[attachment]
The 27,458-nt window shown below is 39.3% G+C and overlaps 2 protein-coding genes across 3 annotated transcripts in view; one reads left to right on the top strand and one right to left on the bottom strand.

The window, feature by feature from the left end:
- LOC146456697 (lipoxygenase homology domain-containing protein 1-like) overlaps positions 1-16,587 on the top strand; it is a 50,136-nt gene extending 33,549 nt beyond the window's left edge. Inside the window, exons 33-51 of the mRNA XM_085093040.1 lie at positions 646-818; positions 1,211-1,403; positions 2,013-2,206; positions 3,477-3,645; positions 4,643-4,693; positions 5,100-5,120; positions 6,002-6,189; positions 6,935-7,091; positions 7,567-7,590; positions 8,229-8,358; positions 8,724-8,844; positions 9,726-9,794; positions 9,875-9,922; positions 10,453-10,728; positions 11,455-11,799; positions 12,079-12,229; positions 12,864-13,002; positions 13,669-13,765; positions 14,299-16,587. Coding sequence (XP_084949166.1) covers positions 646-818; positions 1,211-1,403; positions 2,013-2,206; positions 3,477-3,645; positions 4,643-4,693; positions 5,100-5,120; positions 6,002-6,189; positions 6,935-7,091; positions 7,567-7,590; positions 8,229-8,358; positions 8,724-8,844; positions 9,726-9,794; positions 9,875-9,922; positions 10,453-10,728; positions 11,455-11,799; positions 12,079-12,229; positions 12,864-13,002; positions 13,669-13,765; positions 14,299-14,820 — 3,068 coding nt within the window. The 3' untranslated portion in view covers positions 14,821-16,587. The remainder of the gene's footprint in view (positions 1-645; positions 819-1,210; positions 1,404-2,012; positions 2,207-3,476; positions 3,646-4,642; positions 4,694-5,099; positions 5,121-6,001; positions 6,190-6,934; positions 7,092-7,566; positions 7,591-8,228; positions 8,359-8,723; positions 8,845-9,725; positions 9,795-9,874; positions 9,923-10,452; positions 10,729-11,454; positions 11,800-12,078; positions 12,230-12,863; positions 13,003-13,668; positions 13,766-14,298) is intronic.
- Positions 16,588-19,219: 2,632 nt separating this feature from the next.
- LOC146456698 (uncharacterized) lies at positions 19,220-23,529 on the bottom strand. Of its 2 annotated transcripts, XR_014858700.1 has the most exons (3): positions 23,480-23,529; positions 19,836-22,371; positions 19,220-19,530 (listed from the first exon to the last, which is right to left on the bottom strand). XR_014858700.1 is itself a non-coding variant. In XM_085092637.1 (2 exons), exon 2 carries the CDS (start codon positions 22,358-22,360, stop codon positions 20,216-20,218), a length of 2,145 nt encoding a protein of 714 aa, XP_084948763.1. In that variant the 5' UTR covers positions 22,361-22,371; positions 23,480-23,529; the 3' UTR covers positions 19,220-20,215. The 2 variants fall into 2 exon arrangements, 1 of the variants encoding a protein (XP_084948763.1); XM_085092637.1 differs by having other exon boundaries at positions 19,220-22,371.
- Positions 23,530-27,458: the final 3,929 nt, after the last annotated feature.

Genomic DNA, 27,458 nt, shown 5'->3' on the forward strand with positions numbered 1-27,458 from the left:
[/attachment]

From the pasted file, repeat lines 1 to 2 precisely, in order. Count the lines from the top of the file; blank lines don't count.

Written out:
The 27,458-nt window shown below is 39.3% G+C and overlaps 2 protein-coding genes across 3 annotated transcripts in view; one reads left to right on the top strand and one right to left on the bottom strand.

The window, feature by feature from the left end: